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brother, not only to hear from his lips the doctrines which he himself has so long advocated, and reduced to practice in his life, but also to sanction, by his patriarchal and venerable presence, the cause of philanthropy in which he was engaged !
We hope soon to be blessed with another visit from Mr. Thompson.
MR. THOMPSON AT LOWELL.
WEDNESDAY Dec. 3, 1834. Mr. GARRISON—A brief and hasty sketch is all I can now send you of occurrences in our good little town of Lowell, during the visit of our invaluable friend Thompson, He came among us on invitation, to give lectures on Sabbath, Monday and Tuesday evenings of the present week. We had obtained permission of the Selectmen to occupy for the purpose the Town Hall, a room in which town meetings are held, and the use of which is usually granted, on any respectful application, for any object which is not unlawful or manifestly immoral.
On Sabbath evening, Mr. Thompson gave a splendid lecture, in which he entirely swept away the pretended support of slavery from the bible. The audience was large, and listened with delight till a late hour. They suffered no interruption, except the throwing of a large stone at a window, which was arrested by the sash and fell harmless on the outside.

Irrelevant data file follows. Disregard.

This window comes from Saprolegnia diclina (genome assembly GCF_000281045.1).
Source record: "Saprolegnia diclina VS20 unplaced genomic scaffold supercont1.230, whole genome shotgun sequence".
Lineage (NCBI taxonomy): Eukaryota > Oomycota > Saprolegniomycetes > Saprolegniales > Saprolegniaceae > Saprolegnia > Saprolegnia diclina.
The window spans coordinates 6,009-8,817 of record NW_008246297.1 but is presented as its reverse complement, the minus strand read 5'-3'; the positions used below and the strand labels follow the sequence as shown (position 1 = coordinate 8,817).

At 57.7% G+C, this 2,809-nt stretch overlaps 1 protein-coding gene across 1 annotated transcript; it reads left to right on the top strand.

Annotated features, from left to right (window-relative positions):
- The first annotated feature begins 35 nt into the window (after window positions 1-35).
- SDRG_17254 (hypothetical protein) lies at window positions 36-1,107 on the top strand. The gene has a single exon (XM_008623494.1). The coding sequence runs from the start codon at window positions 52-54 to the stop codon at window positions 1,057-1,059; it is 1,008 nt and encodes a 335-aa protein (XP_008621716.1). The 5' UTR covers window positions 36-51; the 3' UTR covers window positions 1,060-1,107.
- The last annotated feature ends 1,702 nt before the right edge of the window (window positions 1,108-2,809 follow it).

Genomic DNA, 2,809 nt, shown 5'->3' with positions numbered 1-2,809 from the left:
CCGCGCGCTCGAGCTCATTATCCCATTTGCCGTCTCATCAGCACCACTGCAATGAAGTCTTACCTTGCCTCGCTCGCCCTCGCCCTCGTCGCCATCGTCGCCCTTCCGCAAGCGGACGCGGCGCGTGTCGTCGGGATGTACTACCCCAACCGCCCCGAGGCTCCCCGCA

Notice was given on Sabbath evening, that the lecture on Monday evening would commence at 8 o'clock ; and that we would meet for discussion at half past six ; Mr. Thompson extending a most respectful and friendly invitation'to all who had objections to our principles or measures, to be present and state them, and to all who had inquiries, to propound them.
On Monday, the Board of Managers sent special messages, of the same purport, to gentlemen who had taken an active part in public against the formation of our Society last winter. They declined the invitation unanimously, and we had not a single objector or inquirer at the meet
ing, except abolitionists. This was much regretted; for anti-slavery men are anxious to have the whole subject thoroughly sifted, and every argument brought against them fairly examined, in the hearing of the people. However, we managed to have some of the most formidable objections stated, and our friend entertained the assembly by refuting them, one after another, in the most lively and entertaining manner.
Then followed a lecture of nearly two hours' length, on the history of St. Domingo—that history which on so many minds is a spectre to warn them against the liberation of slaves ; but which, when truly narrated, is so triumphant an example of the perfect safety of immediate emancipation even in circumstances as unpromising as can possibly be conceived. Very few left the hall till the lecture was ended, notwithstanding its length and some untoward events now to be mentioned.